Sometimes, I would wonder if our traditional understanding of feminism would be fluid enough to accommodate women like Didan. Here was a lady who loved her husband dearly. Yet, always preferred to be addressed by her name, not surname. She read newspapers every day, listened to the radio, read novels, watched soapy serials, yet covered her head with a ghomta, wore shankha, pola, shindur, and fervently prayed to gods. She loved her daughters, was always worried about their marriage but made sure that each of them received the education they desired. Back then, Didan never hesitated to step out, to travel by bus or train, to speak to university officials and get my mother admitted to Visva-Bharati University, Shantiniketan. She treated all her sons-in-law like sons, pampering them, yet critiquing, if they failed to do the best for her daughters. 

I have not seen her get carried away, emotionally though she deeply cared about people. She maintained a practical, objective relationship; a transactional understanding too, of support and friendship. Didan was almost the self-appointed supreme leader of the family and the neighbourhood. If she needed anything, she would simply call someone out from the streets and get the work done. Anybody who helped her would be precious in her memory and she would go to any length to help them back. 

‘When love beckons to you, follow him’*

Once, I asked Didan if she regretted anything in life. She expressed not having experienced romantic love — “shob-i holo, shudhu, prem kora holo na.” It fascinates me to think about her as a homemaker driven by the desire to feel the ecstasy of an adventurous relationship — the wait for a lover, the heartbreak, the flutter in her belly, simply thinking about her precious one. However, this regret was compensated by a deep sense of healthy self-love.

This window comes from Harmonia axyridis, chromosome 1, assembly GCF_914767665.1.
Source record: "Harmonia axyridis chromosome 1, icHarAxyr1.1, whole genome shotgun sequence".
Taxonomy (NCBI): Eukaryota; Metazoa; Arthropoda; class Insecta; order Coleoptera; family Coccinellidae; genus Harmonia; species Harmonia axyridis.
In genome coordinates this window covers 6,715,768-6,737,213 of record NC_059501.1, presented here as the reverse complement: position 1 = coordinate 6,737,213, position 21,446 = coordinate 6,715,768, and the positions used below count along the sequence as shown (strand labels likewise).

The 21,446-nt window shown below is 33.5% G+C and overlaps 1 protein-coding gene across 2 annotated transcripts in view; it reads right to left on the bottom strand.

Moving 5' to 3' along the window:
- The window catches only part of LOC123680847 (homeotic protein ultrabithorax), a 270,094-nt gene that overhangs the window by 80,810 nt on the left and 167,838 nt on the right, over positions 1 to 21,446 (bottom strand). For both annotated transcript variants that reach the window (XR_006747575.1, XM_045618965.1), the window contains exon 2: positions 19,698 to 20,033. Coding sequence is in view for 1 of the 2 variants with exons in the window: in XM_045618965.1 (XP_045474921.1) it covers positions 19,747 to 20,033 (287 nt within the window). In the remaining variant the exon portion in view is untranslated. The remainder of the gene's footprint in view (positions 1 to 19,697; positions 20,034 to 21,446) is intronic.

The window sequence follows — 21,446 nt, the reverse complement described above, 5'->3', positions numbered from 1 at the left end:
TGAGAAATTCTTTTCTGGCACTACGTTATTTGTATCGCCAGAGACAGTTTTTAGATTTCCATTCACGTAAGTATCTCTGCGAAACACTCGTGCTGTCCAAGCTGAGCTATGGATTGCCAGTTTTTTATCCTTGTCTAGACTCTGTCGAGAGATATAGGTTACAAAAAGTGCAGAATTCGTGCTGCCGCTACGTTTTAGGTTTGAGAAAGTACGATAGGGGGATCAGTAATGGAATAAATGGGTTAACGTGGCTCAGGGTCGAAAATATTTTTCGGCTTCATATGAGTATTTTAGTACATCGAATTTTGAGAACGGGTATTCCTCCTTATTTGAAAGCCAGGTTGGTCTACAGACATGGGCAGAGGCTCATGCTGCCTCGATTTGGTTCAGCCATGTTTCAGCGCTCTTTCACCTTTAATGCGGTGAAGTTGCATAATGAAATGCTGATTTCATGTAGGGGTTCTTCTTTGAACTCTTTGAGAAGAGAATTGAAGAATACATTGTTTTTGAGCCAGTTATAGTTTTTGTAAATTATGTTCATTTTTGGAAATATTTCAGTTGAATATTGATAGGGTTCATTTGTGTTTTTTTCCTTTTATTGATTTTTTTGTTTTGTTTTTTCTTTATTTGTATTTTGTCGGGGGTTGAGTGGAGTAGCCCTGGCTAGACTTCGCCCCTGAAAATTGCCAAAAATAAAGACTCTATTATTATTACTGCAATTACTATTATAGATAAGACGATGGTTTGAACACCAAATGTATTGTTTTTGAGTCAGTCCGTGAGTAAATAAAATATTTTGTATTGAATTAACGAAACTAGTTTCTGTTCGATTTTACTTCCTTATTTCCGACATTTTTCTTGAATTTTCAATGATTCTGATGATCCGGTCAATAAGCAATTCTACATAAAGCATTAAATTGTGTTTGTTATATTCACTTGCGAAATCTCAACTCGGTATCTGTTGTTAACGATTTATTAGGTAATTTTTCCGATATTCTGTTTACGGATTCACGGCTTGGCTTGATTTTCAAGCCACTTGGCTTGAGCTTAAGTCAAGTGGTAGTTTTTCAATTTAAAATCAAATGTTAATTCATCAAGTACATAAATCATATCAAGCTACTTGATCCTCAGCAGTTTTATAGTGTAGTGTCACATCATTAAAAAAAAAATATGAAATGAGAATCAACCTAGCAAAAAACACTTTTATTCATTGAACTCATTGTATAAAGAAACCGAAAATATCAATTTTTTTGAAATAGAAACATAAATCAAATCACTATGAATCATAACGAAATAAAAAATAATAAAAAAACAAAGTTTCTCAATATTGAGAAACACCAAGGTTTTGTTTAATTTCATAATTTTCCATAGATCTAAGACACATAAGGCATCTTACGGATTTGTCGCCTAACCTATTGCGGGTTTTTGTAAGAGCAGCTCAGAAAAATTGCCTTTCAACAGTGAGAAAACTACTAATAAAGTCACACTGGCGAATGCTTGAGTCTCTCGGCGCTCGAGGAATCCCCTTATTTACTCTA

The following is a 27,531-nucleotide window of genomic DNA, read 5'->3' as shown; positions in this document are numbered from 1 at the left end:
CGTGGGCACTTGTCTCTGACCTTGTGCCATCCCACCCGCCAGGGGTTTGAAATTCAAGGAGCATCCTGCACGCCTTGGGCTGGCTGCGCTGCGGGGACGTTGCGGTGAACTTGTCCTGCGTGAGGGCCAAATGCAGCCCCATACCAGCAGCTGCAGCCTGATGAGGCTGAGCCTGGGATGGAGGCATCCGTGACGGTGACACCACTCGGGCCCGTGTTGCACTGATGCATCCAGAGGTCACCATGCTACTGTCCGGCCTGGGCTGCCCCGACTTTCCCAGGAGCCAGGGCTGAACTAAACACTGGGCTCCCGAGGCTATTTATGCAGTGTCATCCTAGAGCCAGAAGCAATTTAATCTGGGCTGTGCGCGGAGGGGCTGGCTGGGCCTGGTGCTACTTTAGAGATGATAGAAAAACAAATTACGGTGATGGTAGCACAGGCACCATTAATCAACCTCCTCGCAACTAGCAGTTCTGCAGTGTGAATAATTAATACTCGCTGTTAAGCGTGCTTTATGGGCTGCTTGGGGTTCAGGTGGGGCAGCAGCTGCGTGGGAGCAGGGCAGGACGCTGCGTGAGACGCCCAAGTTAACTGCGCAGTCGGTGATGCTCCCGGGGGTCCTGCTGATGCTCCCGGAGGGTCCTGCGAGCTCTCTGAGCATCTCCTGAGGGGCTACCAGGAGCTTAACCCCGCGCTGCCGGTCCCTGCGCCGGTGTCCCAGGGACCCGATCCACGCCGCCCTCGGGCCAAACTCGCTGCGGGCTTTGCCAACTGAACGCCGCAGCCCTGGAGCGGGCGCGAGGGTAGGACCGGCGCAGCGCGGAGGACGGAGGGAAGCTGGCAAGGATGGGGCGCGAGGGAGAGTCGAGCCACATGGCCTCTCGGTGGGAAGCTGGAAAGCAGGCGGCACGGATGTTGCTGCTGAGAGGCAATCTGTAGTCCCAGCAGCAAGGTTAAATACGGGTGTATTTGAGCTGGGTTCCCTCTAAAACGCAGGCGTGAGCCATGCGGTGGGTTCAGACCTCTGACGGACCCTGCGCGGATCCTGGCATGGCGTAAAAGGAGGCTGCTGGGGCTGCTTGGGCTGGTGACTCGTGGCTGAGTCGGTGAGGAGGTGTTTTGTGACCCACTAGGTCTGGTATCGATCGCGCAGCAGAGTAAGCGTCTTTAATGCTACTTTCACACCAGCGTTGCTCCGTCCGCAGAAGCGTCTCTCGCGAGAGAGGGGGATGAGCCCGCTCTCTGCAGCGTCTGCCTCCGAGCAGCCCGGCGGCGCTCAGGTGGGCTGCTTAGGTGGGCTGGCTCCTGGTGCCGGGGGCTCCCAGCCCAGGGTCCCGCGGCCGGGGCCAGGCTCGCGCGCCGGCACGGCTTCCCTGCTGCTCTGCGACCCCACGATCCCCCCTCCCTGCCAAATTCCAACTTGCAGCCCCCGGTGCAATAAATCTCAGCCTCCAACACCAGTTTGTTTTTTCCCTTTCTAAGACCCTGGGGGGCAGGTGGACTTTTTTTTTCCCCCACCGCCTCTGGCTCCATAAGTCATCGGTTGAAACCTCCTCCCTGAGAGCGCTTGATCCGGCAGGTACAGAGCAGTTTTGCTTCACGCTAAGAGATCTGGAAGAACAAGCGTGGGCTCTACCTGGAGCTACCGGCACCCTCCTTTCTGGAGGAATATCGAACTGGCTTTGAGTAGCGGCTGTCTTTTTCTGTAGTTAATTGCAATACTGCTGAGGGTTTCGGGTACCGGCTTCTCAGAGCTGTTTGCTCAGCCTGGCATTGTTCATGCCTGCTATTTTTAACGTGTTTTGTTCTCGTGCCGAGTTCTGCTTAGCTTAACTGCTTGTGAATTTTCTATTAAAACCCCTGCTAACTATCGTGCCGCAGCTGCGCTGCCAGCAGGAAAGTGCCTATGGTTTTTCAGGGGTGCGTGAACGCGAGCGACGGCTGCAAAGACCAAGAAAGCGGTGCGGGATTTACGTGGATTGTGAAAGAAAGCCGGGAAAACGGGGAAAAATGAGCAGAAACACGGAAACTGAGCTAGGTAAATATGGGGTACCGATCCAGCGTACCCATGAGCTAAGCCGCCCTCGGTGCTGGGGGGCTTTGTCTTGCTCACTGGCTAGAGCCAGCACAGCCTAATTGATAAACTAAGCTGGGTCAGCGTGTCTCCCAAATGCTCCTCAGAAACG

Didan once gifted me a pair of earrings, but before I could wear them, she said, “You know, they are really beautiful, I will wear them first.” I admired her unabashed demand for things she wanted. During weddings, she would constantly request the photographers to click her photos, that too in every possible fashion. She refused not being noticed. Sometimes, Didan would consciously steal snacks at a feast, hide them in her purse to bring them back for us; a practice that was frowned upon by our mother. But Didan could never give up the sheer thrill of her thug life.  

‘I want to sing’*

In the past few months, we could see light diminish from Didan’s body. She turned feeble, and her memory failed to recollect the way she lived among us. Age is cruel—it reduces us to a mere spectre. All of us would drop in for a few hours to meet her. She would often complain about her loneliness. The radio was her constant companion. 

Now, when I look back, I think she led a good life; not like us, torn between being who we are and what the world wants us to be. She never aspired to achieve the image of a superwoman, yet, she was one in her own ways. The purpose of her life was to live it to fullest according to her idea of happiness and success. Didan left us like silent morning dew and she will always be remembered like a melodious bird in a storm — “I want to sing like the birds sing, not worrying about who hears or what they think.”


* ‘People,’ Yevgeny Yevtushenko
*‘ Ulysses,’ Alfred Lord Tennyson
* ‘On Love,’ Kahlil Gibran
* Quote by Rumi